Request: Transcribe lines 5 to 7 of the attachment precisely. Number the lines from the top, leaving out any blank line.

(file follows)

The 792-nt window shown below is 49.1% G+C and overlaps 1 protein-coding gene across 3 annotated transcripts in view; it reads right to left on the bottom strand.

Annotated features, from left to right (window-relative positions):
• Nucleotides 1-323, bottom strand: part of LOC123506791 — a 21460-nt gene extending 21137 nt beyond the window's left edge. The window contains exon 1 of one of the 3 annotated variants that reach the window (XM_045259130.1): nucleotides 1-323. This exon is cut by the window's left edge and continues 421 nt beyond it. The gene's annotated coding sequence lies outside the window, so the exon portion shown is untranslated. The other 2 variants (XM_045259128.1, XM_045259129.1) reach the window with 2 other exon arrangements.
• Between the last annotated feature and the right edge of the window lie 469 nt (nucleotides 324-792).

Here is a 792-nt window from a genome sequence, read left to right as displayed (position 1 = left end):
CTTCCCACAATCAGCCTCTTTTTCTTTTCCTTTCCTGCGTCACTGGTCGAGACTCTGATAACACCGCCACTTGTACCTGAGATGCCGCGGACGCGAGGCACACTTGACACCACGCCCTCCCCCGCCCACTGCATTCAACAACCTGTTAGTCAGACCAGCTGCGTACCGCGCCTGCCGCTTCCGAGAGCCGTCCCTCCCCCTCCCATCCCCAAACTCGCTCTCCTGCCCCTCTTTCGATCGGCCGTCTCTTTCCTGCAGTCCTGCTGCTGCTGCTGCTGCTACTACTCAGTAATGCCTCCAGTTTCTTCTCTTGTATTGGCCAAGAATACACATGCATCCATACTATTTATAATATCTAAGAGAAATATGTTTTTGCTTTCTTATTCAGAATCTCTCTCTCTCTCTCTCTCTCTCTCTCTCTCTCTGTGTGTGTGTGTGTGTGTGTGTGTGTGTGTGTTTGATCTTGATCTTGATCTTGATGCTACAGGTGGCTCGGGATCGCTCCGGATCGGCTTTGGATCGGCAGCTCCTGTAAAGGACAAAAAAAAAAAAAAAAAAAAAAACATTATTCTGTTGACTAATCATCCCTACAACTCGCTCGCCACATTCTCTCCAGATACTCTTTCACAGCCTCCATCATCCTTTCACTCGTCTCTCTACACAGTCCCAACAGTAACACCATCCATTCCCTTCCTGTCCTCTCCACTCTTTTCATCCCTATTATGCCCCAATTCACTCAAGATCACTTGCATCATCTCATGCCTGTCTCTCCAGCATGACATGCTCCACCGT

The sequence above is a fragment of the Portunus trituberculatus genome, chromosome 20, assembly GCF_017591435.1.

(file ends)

Here is a 792-nt window from a genome sequence, read left to right as displayed (position 1 = left end):
CTTCCCACAATCAGCCTCTTTTTCTTTTCCTTTCCTGCGTCACTGGTCGAGACTCTGATAACACCGCCACTTGTACCTGAGATGCCGCGGACGCGAGGCACACTTGACACCACGCCCTCCCCCGCCCACTGCATTCAACAACCTGTTAGTCAGACCAGCTGCGTACCGCGCCTGCCGCTTCCGAGAGCCGTCCCTCCCCCTCCCATCCCCAAACTCGCTCTCCTGCCCCTCTTTCGATCGGCCGTCTCTTTCCTGCAGTCCTGCTGCTGCTGCTGCTGCTACTACTCAGTAATGCCTCCAGTTTCTTCTCTTGTATTGGCCAAGAATACACATGCATCCATACTATTTATAATATCTAAGAGAAATATGTTTTTGCTTTCTTATTCAGAATCTCTCTCTCTCTCTCTCTCTCTCTCTCTCTCTCTGTGTGTGTGTGTGTGTGTGTGTGTGTGTGTGTTTGATCTTGATCTTGATCTTGATGCTACAGGTGGCTCGGGATCGCTCCGGATCGGCTTTGGATCGGCAGCTCCTGTAAAGGACAAAAAAAAAAAAAAAAAAAAAAACATTATTCTGTTGACTAATCATCCCTACAACTCGCTCGCCACATTCTCTCCAGATACTCTTTCACAGCCTCCATCATCCTTTCACTCGTCTCTCTACACAGTCCCAACAGTAACACCATCCATTCCCTTCCTGTCCTCTCCACTCTTTTCATCCCTATTATGCCCCAATTCACTCAAGATCACTTGCATCATCTCATGCCTGTCTCTCCAGCATGACATGCTCCACCGT

The sequence above is a fragment of the Portunus trituberculatus genome, chromosome 20, assembly GCF_017591435.1.